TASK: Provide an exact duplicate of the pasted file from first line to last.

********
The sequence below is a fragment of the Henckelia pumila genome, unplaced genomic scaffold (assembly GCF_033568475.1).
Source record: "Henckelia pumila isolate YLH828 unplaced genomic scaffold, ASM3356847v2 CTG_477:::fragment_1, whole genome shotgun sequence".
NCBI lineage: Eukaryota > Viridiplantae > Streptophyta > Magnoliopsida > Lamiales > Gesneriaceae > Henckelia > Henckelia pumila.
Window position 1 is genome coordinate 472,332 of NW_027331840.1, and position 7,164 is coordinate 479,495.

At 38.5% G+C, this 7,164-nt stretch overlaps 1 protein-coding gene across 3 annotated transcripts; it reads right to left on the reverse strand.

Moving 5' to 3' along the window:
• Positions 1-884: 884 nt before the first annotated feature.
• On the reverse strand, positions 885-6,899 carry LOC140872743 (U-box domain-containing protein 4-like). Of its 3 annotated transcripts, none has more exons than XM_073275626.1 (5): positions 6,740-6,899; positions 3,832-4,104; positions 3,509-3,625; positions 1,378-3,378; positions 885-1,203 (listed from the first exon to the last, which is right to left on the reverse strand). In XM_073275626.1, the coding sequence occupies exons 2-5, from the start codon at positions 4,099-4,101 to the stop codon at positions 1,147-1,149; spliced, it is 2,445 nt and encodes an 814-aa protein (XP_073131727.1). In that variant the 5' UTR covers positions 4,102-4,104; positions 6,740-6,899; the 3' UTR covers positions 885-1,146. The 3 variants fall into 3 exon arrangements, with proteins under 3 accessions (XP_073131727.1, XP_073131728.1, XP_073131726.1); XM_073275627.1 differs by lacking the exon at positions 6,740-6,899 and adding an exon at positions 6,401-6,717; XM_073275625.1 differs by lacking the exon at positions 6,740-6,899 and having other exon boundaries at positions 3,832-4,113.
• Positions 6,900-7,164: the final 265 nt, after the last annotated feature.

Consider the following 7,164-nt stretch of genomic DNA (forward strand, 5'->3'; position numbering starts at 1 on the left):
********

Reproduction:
The sequence below is a fragment of the Henckelia pumila genome, unplaced genomic scaffold (assembly GCF_033568475.1).
Source record: "Henckelia pumila isolate YLH828 unplaced genomic scaffold, ASM3356847v2 CTG_477:::fragment_1, whole genome shotgun sequence".
NCBI lineage: Eukaryota > Viridiplantae > Streptophyta > Magnoliopsida > Lamiales > Gesneriaceae > Henckelia > Henckelia pumila.
Window position 1 is genome coordinate 472,332 of NW_027331840.1, and position 7,164 is coordinate 479,495.

At 38.5% G+C, this 7,164-nt stretch overlaps 1 protein-coding gene across 3 annotated transcripts; it reads right to left on the reverse strand.

Moving 5' to 3' along the window:
• Positions 1-884: 884 nt before the first annotated feature.
• On the reverse strand, positions 885-6,899 carry LOC140872743 (U-box domain-containing protein 4-like). Of its 3 annotated transcripts, none has more exons than XM_073275626.1 (5): positions 6,740-6,899; positions 3,832-4,104; positions 3,509-3,625; positions 1,378-3,378; positions 885-1,203 (listed from the first exon to the last, which is right to left on the reverse strand). In XM_073275626.1, the coding sequence occupies exons 2-5, from the start codon at positions 4,099-4,101 to the stop codon at positions 1,147-1,149; spliced, it is 2,445 nt and encodes an 814-aa protein (XP_073131727.1). In that variant the 5' UTR covers positions 4,102-4,104; positions 6,740-6,899; the 3' UTR covers positions 885-1,146. The 3 variants fall into 3 exon arrangements, with proteins under 3 accessions (XP_073131727.1, XP_073131728.1, XP_073131726.1); XM_073275627.1 differs by lacking the exon at positions 6,740-6,899 and adding an exon at positions 6,401-6,717; XM_073275625.1 differs by lacking the exon at positions 6,740-6,899 and having other exon boundaries at positions 3,832-4,113.
• Positions 6,900-7,164: the final 265 nt, after the last annotated feature.

Consider the following 7,164-nt stretch of genomic DNA (forward strand, 5'->3'; position numbering starts at 1 on the left):